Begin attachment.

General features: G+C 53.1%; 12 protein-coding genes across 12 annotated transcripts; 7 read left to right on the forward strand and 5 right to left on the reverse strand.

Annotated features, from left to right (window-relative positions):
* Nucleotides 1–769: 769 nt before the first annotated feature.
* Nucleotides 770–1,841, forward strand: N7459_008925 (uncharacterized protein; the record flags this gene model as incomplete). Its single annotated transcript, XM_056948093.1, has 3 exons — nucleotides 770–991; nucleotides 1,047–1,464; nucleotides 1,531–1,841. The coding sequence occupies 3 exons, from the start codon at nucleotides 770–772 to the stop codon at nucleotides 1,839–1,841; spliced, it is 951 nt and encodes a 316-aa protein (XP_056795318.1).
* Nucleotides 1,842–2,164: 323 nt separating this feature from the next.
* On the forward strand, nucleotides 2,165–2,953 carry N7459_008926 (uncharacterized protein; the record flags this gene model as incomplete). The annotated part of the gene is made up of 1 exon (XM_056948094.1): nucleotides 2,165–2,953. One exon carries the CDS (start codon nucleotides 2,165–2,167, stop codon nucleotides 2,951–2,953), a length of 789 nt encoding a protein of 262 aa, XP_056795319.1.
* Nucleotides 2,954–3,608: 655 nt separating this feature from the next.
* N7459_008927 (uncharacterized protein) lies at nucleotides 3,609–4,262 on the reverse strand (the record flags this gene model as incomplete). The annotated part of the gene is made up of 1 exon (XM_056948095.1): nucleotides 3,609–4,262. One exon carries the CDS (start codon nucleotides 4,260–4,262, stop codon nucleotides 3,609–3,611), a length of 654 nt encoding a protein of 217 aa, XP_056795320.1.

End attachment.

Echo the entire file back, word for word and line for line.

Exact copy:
General features: G+C 53.1%; 12 protein-coding genes across 12 annotated transcripts; 7 read left to right on the forward strand and 5 right to left on the reverse strand.

Annotated features, from left to right (window-relative positions):
* Nucleotides 1–769: 769 nt before the first annotated feature.
* Nucleotides 770–1,841, forward strand: N7459_008925 (uncharacterized protein; the record flags this gene model as incomplete). Its single annotated transcript, XM_056948093.1, has 3 exons — nucleotides 770–991; nucleotides 1,047–1,464; nucleotides 1,531–1,841. The coding sequence occupies 3 exons, from the start codon at nucleotides 770–772 to the stop codon at nucleotides 1,839–1,841; spliced, it is 951 nt and encodes a 316-aa protein (XP_056795318.1).
* Nucleotides 1,842–2,164: 323 nt separating this feature from the next.
* On the forward strand, nucleotides 2,165–2,953 carry N7459_008926 (uncharacterized protein; the record flags this gene model as incomplete). The annotated part of the gene is made up of 1 exon (XM_056948094.1): nucleotides 2,165–2,953. One exon carries the CDS (start codon nucleotides 2,165–2,167, stop codon nucleotides 2,951–2,953), a length of 789 nt encoding a protein of 262 aa, XP_056795319.1.
* Nucleotides 2,954–3,608: 655 nt separating this feature from the next.
* N7459_008927 (uncharacterized protein) lies at nucleotides 3,609–4,262 on the reverse strand (the record flags this gene model as incomplete). The annotated part of the gene is made up of 1 exon (XM_056948095.1): nucleotides 3,609–4,262. One exon carries the CDS (start codon nucleotides 4,260–4,262, stop codon nucleotides 3,609–3,611), a length of 654 nt encoding a protein of 217 aa, XP_056795320.1.